I come from the east and live in the west so I know this to be true.
Cox's view is that humour in the west is about oppression and adversity – that would certainly explain Rab C Nesbitt – and that in the east it's much more childlike and fantastical. But that's not what I've noticed.
If I hear laughter from an east-coaster, I know someone, somewhere, has just been made to look stupid – the humour is mean.
It's why we made Donald Trump build a big golf course before telling him about the wind farm.
There's nothing that will make us east coasters laugh more than the expression on the face of a rich man who's just lost lots of money.
This is maybe why Bob Servant Independent, which follows a local businessman as he tries to win the Broughty Ferry seat in parliament, doesn't work as well as it should – it lacks the meanness that comes with being brought up in the cold, it's missing the cold sneer at someone else suffering or in pain, the ha-ha of argh. The jokes are fine, but they glide past warmly and greyly, like luggage on a conveyor belt. The whole thing is too nice.
Except there's a lot of promise in the format. Anyone who has ever been in a pub or a taxi in Scotland will recognise the character of Servant. He's the man who has a C&A jumper in the age of H&M, a beer belly in the age of the six pack, a moustache in an age where men shave everything. His views also bear no relation to the available evidence – something which doesn't prevent him, or thousands of others like him, from holding those views with evangelical certainty.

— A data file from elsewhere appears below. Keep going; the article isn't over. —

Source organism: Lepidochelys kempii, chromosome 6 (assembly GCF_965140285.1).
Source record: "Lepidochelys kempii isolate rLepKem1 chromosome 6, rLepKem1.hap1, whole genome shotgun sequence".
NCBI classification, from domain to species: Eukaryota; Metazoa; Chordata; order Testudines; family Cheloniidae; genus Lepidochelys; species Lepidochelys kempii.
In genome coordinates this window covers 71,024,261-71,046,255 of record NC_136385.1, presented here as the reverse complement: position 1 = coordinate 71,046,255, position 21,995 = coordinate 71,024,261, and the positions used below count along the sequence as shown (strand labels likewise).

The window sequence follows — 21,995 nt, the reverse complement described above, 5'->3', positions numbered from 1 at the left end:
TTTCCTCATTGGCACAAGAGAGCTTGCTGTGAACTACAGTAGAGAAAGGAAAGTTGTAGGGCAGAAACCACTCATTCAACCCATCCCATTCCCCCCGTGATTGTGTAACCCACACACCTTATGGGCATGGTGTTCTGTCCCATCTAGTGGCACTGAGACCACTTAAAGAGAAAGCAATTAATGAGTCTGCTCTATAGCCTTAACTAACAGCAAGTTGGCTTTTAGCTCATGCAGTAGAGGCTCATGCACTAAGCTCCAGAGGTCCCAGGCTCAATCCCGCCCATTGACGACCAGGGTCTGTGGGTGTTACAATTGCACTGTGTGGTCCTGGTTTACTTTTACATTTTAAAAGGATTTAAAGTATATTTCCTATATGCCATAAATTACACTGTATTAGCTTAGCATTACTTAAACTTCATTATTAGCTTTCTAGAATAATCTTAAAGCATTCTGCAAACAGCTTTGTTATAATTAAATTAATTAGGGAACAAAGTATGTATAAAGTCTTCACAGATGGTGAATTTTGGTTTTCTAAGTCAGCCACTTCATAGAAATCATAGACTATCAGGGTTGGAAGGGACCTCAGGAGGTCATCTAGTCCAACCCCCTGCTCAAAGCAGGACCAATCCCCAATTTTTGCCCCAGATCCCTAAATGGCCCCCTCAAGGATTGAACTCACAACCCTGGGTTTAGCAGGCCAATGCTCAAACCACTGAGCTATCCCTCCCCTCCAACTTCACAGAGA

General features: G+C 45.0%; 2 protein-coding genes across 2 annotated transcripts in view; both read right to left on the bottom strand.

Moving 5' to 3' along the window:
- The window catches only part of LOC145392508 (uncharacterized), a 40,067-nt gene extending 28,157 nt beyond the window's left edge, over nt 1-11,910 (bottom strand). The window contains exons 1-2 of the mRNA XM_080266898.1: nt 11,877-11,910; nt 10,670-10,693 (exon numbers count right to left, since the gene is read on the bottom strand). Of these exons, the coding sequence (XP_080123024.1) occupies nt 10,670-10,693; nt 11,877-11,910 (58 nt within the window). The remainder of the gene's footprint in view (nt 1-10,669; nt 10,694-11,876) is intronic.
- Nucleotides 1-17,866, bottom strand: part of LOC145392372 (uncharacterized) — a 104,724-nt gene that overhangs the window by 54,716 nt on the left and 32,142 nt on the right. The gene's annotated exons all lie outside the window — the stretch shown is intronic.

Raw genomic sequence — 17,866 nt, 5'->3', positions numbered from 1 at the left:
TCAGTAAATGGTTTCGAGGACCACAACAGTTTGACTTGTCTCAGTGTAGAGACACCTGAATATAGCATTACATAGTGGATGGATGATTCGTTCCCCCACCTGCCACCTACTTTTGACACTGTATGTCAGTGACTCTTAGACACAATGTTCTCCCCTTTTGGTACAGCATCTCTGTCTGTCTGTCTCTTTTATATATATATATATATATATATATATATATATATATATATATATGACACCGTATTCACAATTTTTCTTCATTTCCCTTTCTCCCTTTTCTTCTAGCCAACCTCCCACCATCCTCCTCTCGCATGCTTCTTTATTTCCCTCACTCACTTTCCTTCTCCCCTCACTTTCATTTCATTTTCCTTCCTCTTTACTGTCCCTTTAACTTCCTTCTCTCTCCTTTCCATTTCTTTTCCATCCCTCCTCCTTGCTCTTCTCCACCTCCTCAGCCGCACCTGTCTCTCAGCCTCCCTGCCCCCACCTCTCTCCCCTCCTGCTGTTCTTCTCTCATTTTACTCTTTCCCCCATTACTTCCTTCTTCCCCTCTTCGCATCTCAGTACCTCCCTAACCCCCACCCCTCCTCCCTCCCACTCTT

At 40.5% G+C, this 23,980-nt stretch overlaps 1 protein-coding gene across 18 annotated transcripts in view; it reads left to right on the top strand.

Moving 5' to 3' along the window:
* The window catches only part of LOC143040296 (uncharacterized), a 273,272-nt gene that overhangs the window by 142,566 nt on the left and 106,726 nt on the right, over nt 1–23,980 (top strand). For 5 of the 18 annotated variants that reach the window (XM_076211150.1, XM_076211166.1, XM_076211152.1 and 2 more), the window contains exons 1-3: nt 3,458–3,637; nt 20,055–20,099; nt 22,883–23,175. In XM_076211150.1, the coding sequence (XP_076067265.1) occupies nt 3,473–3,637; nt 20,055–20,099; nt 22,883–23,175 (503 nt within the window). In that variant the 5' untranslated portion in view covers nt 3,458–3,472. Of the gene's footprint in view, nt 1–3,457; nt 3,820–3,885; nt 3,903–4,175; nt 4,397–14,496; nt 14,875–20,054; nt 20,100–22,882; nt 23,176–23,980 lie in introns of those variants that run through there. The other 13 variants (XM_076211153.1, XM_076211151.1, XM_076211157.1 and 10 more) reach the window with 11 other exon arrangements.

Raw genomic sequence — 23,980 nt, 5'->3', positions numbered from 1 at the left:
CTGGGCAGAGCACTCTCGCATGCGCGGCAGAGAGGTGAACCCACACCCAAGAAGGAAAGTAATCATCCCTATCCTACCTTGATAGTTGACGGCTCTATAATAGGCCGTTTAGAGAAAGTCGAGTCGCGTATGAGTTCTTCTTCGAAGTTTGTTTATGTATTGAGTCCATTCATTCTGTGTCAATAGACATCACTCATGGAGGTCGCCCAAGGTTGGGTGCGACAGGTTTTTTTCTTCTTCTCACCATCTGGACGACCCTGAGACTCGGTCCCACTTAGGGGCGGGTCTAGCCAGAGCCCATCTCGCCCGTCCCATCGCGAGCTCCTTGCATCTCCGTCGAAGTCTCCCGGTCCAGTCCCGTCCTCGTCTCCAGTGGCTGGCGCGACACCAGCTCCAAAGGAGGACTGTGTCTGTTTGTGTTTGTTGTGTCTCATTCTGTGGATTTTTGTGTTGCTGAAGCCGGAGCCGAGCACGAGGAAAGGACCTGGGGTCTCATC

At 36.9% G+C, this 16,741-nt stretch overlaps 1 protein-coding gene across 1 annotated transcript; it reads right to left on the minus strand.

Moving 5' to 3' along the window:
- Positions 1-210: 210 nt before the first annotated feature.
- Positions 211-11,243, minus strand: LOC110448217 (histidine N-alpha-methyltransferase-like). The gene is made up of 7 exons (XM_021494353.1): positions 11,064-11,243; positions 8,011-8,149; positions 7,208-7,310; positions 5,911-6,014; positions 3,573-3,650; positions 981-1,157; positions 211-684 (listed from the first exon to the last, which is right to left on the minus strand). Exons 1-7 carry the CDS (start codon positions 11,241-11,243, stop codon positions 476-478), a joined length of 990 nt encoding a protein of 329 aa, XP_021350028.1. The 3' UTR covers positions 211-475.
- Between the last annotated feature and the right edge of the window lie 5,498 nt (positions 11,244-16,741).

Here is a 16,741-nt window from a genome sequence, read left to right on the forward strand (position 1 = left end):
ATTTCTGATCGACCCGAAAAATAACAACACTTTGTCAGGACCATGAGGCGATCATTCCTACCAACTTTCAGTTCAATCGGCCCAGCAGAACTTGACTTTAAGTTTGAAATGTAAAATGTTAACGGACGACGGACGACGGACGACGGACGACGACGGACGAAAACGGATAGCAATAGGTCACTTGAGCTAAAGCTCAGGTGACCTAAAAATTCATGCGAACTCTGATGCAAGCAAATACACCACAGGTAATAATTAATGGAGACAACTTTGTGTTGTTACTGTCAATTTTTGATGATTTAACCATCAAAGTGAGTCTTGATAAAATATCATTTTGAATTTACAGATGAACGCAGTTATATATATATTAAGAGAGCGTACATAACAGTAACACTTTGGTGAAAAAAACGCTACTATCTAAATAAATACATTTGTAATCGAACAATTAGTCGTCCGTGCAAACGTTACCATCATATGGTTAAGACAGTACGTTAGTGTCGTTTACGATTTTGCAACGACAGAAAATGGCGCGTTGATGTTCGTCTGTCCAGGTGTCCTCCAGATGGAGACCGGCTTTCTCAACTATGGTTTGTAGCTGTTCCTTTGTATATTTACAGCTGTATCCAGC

But there are a couple of other reasons why I think the character of Servant has potential, and hopefully the satire will be explored in later episodes.
First, here's a man – a confident incompetent – who reminds us of the quality of our politicians in Scotland, particularly the type that could allow George Square in Glasgow to get so ugly and then pay £100,000 to fail to sort it out.
And second, despite its tameness, this sitcom could also, if it wants to, say something about the corrupting influence of politics, how it changes and warps people, how it makes them behave in public.
In the first episode, we saw Servant promise that he would have dogs shot and also promise that he would have those who harm dogs shot. He was holding two conflicting opinions at the same time with absolute conviction and he was saying it to survive, to please, because he felt he had to.
And there are plenty of politicians – particularly one called David Cameron on the subject of the European Union – who should recognise that.